“There is a time when the operation of the machine becomes so odious, makes you so sick at heart, that you can’t take part; you can’t even passively take part, and you’ve got to put your bodies upon the gears and upon the wheels, upon the levers, upon all the apparatus, and you’ve got to make it stop. And you’ve got to indicate to the people who run it, to the people who own it, that unless you’re free, the machine will be prevented from working at all!”
What if Digital Humanities were to be mobilized as a extension of Critical University Studies (CUS)? How would it operate? What would it entail politically, organizationally, and discursively?
This site is, primarily, a working bibliography of politically oriented iterations of DH praxis with CUS theory, history, and practice. It is meant to chart potential overlap between both discourses as it also assists in reimagining DH’s infrastructural impact. At its base, this site builds a theoretical constellation that could be actualized as something more–a risky and transformative political project that strikes at the heart of our contemporary academic-corporate milieu. The working bibliography housed here does not dictate the “what” or the “how” of the DH/CUS overlap. This site is a provocation and a resource, a relay between theory and praxis, and an attempt to make politics happen in the very institutional sites where we feel most comfortable.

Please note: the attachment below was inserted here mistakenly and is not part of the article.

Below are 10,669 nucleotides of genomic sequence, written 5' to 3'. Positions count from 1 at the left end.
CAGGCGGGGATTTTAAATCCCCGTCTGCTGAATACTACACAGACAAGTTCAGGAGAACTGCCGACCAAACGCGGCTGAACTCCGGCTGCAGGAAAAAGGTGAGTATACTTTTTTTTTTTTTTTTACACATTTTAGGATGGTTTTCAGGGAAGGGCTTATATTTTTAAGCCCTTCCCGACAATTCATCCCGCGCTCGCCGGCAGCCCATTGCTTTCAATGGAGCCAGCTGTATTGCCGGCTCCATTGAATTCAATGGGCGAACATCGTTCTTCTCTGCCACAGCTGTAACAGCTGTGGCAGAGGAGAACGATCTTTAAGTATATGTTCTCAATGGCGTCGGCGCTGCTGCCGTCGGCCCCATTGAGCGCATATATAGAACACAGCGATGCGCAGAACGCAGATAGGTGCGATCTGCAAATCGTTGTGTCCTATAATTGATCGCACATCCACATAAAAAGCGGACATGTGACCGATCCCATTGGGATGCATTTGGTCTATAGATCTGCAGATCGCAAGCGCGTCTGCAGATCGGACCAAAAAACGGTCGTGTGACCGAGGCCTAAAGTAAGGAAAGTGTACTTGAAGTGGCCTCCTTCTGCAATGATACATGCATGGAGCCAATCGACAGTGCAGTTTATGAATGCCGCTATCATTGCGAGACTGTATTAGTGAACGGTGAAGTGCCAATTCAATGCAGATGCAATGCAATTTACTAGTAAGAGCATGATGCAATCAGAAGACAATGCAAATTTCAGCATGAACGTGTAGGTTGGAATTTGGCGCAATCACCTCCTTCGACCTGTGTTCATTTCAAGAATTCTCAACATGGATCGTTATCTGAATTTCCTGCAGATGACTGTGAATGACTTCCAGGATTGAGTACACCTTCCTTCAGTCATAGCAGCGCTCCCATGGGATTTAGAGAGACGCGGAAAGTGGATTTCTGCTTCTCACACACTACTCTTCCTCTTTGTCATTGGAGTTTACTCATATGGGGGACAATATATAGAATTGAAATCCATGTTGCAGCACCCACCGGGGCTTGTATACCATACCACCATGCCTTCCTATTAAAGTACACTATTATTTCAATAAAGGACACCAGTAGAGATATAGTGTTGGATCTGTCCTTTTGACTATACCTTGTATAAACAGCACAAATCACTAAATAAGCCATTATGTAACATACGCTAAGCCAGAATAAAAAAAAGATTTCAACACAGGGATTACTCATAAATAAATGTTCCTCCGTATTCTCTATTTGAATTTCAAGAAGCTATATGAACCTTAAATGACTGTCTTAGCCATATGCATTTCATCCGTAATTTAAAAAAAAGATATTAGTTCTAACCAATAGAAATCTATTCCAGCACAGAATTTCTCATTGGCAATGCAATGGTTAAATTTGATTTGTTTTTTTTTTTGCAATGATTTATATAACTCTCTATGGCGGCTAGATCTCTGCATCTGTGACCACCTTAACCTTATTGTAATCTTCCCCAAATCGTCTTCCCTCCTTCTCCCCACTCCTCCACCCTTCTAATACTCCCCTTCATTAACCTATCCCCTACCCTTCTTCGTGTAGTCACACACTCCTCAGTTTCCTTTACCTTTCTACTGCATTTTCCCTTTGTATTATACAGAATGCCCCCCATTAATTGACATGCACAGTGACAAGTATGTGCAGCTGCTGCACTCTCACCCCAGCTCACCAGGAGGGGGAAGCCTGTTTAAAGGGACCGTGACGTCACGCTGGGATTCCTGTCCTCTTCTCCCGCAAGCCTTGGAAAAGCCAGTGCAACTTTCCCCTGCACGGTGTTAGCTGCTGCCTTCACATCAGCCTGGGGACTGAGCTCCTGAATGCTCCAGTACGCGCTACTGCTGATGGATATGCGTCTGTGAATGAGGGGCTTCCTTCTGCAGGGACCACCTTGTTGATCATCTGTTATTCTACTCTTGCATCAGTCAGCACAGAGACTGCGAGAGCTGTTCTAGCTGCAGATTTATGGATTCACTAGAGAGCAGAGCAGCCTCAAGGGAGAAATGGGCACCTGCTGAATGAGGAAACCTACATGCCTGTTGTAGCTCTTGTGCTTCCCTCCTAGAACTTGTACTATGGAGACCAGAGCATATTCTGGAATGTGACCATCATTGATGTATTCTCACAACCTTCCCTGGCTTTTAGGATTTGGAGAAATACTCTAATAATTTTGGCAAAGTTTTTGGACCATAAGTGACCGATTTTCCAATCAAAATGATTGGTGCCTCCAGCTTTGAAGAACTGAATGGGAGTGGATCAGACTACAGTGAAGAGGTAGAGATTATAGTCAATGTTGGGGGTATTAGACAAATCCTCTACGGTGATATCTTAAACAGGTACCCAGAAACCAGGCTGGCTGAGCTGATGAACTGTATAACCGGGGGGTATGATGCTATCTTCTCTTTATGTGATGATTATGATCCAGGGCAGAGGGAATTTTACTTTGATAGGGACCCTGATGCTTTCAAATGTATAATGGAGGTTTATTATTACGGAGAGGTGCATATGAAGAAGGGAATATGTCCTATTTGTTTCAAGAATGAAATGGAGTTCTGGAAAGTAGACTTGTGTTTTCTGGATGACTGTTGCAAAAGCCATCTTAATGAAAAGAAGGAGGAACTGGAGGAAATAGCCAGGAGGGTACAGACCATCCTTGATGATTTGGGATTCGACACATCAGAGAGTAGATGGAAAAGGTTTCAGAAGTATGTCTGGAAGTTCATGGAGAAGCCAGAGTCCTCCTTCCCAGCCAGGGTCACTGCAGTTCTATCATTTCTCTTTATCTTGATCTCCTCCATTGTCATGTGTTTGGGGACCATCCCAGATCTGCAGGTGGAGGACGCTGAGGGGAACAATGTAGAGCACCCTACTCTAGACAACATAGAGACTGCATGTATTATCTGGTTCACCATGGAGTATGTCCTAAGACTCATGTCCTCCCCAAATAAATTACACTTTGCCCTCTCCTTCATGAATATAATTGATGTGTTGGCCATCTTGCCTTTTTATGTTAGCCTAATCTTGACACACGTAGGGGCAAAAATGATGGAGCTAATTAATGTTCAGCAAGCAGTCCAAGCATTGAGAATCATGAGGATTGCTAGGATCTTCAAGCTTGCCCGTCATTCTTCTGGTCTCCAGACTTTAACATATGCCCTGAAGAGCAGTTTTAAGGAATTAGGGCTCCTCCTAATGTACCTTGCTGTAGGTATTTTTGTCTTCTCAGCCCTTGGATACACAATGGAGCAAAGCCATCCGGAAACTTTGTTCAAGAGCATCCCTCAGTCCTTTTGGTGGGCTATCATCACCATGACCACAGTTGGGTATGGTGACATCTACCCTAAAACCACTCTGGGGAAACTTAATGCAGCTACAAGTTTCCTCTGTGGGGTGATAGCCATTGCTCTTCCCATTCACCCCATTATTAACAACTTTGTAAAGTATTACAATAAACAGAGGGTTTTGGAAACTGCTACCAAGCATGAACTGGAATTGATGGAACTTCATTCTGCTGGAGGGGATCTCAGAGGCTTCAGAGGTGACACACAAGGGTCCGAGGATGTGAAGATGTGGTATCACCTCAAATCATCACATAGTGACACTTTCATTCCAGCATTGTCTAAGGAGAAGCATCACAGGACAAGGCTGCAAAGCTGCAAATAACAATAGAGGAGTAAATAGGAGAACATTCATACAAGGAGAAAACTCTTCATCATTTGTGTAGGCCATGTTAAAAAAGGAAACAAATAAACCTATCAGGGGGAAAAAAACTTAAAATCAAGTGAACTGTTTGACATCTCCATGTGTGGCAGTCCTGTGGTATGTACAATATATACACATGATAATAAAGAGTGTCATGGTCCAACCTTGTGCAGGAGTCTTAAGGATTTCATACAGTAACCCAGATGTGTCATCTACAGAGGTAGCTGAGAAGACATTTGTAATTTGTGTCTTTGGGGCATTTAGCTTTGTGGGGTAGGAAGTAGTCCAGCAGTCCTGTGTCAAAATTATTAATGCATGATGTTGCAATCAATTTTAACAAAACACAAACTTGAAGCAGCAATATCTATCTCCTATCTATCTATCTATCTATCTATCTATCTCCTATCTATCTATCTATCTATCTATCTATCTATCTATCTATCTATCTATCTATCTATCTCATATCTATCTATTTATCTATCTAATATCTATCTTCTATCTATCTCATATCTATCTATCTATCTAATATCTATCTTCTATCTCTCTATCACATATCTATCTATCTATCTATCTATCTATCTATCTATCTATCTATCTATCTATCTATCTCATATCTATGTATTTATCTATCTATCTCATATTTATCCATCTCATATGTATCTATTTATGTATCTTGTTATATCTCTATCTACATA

This site is maintained by Matt Applegate.